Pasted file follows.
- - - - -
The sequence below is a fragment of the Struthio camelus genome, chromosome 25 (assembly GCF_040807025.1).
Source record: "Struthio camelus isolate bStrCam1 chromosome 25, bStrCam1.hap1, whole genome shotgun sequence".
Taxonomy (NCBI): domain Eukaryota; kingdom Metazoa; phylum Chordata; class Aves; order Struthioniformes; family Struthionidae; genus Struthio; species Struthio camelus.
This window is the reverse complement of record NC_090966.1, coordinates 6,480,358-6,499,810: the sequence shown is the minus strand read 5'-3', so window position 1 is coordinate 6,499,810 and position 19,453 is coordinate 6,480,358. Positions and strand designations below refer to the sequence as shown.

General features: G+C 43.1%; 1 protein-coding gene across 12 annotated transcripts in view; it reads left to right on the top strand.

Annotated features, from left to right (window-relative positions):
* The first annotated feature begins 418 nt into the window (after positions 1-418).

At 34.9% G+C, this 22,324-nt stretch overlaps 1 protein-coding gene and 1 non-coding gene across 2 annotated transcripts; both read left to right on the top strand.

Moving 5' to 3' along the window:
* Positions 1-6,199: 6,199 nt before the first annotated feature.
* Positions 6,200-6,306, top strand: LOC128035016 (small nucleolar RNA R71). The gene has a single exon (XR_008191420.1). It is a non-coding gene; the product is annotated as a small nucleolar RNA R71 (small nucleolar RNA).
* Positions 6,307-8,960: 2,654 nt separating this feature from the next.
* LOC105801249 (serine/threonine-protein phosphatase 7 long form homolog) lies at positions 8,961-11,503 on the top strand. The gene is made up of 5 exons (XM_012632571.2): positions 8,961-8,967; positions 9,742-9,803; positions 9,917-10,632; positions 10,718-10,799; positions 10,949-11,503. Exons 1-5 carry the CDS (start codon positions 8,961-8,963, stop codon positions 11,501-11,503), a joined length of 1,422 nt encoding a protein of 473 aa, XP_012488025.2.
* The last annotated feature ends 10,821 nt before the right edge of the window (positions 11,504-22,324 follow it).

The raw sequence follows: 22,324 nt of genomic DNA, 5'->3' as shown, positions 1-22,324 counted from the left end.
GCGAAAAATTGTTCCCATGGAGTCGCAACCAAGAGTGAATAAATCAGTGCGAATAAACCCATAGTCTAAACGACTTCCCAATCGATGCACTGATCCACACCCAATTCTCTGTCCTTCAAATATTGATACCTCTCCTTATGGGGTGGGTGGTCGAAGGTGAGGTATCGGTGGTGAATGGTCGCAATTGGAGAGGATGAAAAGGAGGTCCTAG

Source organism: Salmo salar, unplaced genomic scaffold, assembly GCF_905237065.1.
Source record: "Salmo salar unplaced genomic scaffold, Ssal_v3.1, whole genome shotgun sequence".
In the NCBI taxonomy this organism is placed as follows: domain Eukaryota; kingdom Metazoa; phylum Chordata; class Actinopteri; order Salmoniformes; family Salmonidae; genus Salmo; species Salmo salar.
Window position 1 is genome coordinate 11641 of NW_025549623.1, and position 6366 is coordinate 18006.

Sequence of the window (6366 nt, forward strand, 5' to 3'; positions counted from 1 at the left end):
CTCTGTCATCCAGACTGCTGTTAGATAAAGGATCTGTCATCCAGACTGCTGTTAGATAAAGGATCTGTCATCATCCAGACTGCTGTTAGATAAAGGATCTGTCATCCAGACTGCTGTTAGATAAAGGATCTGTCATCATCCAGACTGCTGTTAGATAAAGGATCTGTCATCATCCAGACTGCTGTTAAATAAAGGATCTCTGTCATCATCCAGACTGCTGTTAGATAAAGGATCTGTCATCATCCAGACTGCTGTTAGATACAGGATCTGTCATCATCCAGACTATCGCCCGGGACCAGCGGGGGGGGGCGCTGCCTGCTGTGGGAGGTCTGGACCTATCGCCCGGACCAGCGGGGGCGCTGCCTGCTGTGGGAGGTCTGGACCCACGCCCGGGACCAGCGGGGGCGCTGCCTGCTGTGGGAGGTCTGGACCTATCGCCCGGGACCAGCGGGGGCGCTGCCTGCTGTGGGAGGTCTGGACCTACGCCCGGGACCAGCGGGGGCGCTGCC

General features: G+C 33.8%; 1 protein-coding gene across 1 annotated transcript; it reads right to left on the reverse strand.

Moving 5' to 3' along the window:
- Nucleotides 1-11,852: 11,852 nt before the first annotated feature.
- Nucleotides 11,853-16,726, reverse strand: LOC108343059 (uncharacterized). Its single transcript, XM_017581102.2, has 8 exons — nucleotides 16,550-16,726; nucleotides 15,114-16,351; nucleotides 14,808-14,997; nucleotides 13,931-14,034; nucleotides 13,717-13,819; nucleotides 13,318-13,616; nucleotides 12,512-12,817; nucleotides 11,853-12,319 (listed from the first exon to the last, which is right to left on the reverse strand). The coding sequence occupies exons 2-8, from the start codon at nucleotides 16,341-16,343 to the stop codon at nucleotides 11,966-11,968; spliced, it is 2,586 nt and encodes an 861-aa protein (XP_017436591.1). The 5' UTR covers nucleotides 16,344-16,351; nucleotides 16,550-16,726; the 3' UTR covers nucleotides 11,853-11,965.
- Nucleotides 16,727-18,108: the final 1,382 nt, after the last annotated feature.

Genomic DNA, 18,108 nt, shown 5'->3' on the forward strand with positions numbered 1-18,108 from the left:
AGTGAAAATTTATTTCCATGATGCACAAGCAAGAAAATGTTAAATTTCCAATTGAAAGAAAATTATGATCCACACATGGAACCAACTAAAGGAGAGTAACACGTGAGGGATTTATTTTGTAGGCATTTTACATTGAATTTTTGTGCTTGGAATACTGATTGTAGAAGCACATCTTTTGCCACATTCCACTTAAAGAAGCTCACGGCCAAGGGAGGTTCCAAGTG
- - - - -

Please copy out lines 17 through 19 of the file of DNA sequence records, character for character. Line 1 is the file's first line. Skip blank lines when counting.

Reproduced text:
Source organism: Salmo salar, unplaced genomic scaffold, assembly GCF_905237065.1.
Source record: "Salmo salar unplaced genomic scaffold, Ssal_v3.1, whole genome shotgun sequence".
In the NCBI taxonomy this organism is placed as follows: domain Eukaryota; kingdom Metazoa; phylum Chordata; class Actinopteri; order Salmoniformes; family Salmonidae; genus Salmo; species Salmo salar.